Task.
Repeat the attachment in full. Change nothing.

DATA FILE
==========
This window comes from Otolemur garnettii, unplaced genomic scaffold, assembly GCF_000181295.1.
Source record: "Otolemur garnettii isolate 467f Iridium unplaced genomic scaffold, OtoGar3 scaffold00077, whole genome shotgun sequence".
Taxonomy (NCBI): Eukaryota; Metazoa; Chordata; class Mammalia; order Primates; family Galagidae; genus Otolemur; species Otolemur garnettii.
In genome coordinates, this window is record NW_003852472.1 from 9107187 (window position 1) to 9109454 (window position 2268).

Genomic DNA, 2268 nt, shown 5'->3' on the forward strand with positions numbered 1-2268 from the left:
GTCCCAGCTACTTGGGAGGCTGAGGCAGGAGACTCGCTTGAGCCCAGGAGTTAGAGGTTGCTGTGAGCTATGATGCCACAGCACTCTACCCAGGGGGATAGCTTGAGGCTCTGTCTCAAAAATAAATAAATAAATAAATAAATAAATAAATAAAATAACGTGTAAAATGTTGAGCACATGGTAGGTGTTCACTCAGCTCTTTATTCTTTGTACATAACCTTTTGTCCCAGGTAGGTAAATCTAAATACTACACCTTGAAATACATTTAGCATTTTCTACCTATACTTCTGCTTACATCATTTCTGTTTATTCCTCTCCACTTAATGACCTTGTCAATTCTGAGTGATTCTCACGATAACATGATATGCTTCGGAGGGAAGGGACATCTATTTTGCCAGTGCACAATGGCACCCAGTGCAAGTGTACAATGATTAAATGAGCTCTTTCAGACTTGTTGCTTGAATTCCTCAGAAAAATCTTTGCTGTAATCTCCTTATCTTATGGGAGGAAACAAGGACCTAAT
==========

This window comes from Otolemur garnettii, unplaced genomic scaffold, assembly GCF_000181295.1.
Source record: "Otolemur garnettii isolate 467f Iridium unplaced genomic scaffold, OtoGar3 scaffold00077, whole genome shotgun sequence".
Taxonomy (NCBI): Eukaryota; Metazoa; Chordata; class Mammalia; order Primates; family Galagidae; genus Otolemur; species Otolemur garnettii.
In genome coordinates, this window is record NW_003852472.1 from 9107187 (window position 1) to 9109454 (window position 2268).

Genomic DNA, 2268 nt, shown 5'->3' on the forward strand with positions numbered 1-2268 from the left:
GTCCCAGCTACTTGGGAGGCTGAGGCAGGAGACTCGCTTGAGCCCAGGAGTTAGAGGTTGCTGTGAGCTATGATGCCACAGCACTCTACCCAGGGGGATAGCTTGAGGCTCTGTCTCAAAAATAAATAAATAAATAAATAAATAAATAAATAAAATAACGTGTAAAATGTTGAGCACATGGTAGGTGTTCACTCAGCTCTTTATTCTTTGTACATAACCTTTTGTCCCAGGTAGGTAAATCTAAATACTACACCTTGAAATACATTTAGCATTTTCTACCTATACTTCTGCTTACATCATTTCTGTTTATTCCTCTCCACTTAATGACCTTGTCAATTCTGAGTGATTCTCACGATAACATGATATGCTTCGGAGGGAAGGGACATCTATTTTGCCAGTGCACAATGGCACCCAGTGCAAGTGTACAATGATTAAATGAGCTCTTTCAGACTTGTTGCTTGAATTCCTCAGAAAAATCTTTGCTGTAATCTCCTTATCTTATGGGAGGAAACAAGGACCTAAT